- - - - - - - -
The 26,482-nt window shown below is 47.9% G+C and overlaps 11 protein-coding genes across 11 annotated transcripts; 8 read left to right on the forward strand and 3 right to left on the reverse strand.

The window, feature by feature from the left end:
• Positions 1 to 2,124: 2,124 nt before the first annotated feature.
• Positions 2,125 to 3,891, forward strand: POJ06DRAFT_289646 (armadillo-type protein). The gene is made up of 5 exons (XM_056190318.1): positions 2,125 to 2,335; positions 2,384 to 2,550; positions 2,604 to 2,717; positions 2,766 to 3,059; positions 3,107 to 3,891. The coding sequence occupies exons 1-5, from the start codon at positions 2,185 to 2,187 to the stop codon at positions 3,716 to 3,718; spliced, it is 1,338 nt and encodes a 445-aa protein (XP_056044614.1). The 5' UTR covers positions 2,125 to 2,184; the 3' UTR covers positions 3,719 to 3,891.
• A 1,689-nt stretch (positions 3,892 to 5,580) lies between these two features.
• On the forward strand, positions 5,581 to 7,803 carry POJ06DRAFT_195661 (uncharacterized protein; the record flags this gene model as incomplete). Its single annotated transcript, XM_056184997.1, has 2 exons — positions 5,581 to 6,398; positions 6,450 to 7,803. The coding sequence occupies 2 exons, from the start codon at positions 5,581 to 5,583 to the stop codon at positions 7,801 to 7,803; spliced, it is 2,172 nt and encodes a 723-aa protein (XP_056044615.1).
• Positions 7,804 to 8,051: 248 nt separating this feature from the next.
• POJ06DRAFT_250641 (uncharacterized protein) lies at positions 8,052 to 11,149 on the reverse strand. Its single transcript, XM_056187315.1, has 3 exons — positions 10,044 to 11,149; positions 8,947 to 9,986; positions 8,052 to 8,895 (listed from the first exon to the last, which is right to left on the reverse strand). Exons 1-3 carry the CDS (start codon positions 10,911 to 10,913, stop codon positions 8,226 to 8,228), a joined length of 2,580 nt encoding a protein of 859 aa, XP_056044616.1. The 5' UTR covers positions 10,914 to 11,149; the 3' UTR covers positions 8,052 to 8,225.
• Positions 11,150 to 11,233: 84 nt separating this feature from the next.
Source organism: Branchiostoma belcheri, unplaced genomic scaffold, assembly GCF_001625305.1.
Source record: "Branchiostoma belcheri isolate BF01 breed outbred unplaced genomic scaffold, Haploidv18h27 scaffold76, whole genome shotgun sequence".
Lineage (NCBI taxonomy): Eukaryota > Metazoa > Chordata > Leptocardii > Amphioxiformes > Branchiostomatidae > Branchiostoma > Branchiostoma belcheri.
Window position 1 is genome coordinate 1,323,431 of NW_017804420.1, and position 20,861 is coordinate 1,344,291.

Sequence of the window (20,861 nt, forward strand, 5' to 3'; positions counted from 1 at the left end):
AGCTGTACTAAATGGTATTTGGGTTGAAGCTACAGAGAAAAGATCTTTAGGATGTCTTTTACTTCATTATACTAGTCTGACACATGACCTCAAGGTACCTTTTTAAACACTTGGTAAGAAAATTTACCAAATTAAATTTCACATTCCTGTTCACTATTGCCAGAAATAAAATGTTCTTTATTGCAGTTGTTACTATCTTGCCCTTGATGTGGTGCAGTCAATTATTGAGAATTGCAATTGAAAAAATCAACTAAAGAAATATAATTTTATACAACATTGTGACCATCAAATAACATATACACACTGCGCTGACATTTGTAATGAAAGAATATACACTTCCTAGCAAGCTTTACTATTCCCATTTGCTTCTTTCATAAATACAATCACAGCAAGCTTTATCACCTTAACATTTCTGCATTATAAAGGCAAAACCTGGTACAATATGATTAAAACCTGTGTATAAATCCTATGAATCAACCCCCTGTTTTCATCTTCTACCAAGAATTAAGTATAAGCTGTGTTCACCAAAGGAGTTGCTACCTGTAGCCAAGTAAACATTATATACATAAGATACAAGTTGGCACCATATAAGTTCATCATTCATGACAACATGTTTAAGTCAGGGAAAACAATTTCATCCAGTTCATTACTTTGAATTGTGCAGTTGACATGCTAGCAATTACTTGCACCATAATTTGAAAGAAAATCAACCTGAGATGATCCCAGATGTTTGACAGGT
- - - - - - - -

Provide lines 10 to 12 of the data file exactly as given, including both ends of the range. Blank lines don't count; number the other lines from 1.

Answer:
Source organism: Branchiostoma belcheri, unplaced genomic scaffold, assembly GCF_001625305.1.
Source record: "Branchiostoma belcheri isolate BF01 breed outbred unplaced genomic scaffold, Haploidv18h27 scaffold76, whole genome shotgun sequence".
Lineage (NCBI taxonomy): Eukaryota > Metazoa > Chordata > Leptocardii > Amphioxiformes > Branchiostomatidae > Branchiostoma > Branchiostoma belcheri.